Georgia, a country at the intersection of Europe and Asia, is a former Soviet republic that’s home to Caucasus Mountain villages and Black Sea beaches. It’s famous for Vardzia, a sprawling cave monastery dating to the 12th century, and the ancient wine-growing region Kakheti. The capital, Tbilisi, is known for the diverse architecture and mazelike, cobblestone streets of its old town.
The Caucasian barrier protects Georgia from cold air intrusions from the north, while the country is open to the constant influence of warm, moist air from the Black Sea. Western Georgia has a humid subtropical, maritime climate, while eastern Georgia has a range of climate varying from moderately humid to a dry subtropical type.
There also are marked elevation zones. The Kolkhida Lowland, for example, has a subtropical character up to about 1,600 to 2,000 feet, with a zone of moist, moderately warm climate lying just above; still higher is a belt of cold, wet winters and cool summers. Above about 6,600 to 7,200 feet there is an alpine climatic zone, lacking any true summer; above 11,200 to 11,500 feet snow and ice are present year-round. In eastern Georgia, farther inland, temperatures are lower than in the western portions at the same altitude.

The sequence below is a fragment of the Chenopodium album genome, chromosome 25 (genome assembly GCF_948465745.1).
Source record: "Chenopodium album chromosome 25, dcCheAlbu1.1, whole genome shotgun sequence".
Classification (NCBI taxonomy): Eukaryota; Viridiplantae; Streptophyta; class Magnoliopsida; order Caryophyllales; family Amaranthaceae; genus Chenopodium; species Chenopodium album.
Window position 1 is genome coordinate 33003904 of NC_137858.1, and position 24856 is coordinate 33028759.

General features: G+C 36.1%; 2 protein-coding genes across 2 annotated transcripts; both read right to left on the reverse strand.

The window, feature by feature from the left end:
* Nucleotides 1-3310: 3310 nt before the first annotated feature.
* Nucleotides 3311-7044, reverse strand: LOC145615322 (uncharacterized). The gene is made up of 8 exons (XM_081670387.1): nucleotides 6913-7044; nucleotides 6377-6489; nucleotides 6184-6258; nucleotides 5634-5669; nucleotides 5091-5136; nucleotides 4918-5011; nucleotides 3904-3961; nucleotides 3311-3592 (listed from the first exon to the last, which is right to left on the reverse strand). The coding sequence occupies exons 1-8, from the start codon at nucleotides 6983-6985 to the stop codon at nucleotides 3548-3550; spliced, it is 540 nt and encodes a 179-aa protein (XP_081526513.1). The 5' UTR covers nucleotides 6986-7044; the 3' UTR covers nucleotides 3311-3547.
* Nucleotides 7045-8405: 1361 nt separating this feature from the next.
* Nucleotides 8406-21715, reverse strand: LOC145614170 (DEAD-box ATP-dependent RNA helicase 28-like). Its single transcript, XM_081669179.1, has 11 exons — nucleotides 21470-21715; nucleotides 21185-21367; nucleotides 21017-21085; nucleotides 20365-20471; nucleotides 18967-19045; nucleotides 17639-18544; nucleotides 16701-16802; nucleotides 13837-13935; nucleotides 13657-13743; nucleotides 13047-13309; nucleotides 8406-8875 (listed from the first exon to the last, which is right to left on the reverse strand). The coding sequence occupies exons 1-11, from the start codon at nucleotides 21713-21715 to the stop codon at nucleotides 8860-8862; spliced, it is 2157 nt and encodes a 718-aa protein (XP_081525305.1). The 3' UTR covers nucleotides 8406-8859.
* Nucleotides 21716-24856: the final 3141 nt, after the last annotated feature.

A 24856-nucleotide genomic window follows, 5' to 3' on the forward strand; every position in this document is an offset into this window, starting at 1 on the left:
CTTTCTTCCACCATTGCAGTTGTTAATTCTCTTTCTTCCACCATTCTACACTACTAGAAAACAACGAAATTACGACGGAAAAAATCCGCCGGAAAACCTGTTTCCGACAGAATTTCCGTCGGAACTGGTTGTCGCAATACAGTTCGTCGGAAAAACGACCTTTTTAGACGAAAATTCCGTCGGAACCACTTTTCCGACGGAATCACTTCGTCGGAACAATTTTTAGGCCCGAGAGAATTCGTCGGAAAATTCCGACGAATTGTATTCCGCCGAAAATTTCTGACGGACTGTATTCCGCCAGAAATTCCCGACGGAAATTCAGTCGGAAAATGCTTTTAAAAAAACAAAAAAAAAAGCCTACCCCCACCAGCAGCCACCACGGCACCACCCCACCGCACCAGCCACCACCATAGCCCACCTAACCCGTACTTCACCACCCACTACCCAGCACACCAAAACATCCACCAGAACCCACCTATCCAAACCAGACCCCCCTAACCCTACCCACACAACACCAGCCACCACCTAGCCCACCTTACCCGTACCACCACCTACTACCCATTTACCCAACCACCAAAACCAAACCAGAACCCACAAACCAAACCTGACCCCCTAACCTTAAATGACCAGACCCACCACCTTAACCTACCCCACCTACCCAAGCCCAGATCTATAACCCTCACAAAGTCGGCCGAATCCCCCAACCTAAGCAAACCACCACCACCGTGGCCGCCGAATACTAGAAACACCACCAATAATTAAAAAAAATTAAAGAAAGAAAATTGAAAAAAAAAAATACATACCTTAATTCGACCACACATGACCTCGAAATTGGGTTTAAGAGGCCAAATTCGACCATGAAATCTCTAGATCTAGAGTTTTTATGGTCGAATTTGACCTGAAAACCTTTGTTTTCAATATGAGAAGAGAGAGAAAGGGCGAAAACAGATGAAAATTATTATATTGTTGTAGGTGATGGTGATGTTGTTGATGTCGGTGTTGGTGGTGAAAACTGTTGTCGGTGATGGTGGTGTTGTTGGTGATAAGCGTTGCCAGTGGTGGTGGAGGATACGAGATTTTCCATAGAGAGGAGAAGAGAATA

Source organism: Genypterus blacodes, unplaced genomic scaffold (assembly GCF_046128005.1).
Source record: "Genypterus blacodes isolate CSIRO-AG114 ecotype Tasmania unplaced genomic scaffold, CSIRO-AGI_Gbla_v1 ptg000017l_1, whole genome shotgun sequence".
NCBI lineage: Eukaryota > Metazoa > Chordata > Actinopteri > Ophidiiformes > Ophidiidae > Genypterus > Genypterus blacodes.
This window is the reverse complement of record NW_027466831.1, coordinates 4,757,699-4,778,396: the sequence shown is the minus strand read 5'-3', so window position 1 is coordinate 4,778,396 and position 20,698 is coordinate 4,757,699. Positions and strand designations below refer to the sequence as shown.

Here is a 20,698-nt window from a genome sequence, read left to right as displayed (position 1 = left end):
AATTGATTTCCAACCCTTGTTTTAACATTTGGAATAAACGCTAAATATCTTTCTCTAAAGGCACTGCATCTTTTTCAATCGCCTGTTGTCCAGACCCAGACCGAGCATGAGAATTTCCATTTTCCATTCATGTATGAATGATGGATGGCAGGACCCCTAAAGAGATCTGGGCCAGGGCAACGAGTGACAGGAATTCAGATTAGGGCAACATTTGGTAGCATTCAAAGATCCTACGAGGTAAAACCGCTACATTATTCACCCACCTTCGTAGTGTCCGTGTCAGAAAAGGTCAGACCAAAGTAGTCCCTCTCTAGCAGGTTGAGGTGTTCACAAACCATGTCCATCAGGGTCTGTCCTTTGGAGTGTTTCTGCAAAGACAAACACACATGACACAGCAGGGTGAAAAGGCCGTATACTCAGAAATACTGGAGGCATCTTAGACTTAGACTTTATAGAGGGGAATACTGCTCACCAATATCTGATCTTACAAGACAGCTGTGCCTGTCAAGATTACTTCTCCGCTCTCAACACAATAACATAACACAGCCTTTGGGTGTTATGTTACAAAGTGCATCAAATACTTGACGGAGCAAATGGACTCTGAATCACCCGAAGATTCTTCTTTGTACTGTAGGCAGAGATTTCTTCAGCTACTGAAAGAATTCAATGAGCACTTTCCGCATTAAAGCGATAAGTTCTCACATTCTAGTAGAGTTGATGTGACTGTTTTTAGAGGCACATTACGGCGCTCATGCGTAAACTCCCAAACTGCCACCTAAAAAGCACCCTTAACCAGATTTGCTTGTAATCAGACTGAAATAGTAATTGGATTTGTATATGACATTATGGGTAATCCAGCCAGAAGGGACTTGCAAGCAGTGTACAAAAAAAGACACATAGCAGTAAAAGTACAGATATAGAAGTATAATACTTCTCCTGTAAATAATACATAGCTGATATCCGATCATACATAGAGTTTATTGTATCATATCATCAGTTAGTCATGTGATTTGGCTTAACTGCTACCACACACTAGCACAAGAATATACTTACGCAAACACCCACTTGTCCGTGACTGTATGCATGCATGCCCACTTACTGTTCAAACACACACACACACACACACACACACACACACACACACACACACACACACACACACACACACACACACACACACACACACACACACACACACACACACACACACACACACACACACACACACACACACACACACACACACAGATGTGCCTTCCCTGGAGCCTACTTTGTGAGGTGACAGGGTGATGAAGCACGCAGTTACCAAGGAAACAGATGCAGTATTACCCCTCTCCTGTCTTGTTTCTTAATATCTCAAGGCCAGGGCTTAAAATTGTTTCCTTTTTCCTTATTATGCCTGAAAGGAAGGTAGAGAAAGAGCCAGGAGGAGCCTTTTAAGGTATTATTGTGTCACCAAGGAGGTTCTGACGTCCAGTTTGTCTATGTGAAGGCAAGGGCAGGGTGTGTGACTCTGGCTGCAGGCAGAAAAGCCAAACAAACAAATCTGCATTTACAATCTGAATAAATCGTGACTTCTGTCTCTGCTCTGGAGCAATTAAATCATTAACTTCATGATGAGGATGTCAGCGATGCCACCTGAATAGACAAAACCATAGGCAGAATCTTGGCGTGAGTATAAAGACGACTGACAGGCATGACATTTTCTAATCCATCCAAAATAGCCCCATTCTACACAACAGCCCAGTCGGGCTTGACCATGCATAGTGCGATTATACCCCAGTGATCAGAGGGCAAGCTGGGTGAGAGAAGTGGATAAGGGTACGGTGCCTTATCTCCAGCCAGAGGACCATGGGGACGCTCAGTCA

Georgia’s location and its diverse terrain have given rise to a remarkable variety of landscapes. The luxuriant vegetation of the moist, subtropical Black Sea shores is relatively close to the eternal snows of the mountain peaks. Deep gorges and swift rivers give way to dry steppes, and the green of alpine meadows alternates with the darker hues of forested valleys.
More than a third of the country is covered by forests and brush. In the west a relatively constant climate over a long time span has preserved many relict and rare items, including the Pitsunda pines (Pinus pithyusa). The forests include oak, chestnut, beech, and alder, as well as Caucasian fir, ash, linden, and apple and pear trees. The western underbrush is dominated by evergreens (including rhododendrons and holly) and such deciduous shrubs as Caucasian bilberry and nut trees. Liana strands entwine some of the western forests. Citrus groves are found throughout the republic, and long rows of eucalyptus trees line the country roads.
The Georgian language is a member of the Kartvelian (South Caucasian) family of languages. It has its own alphabet, which is thought to have evolved about the 5th century, and there are many dialects. A number of other Caucasian languages are spoken by minority groups; many are unwritten.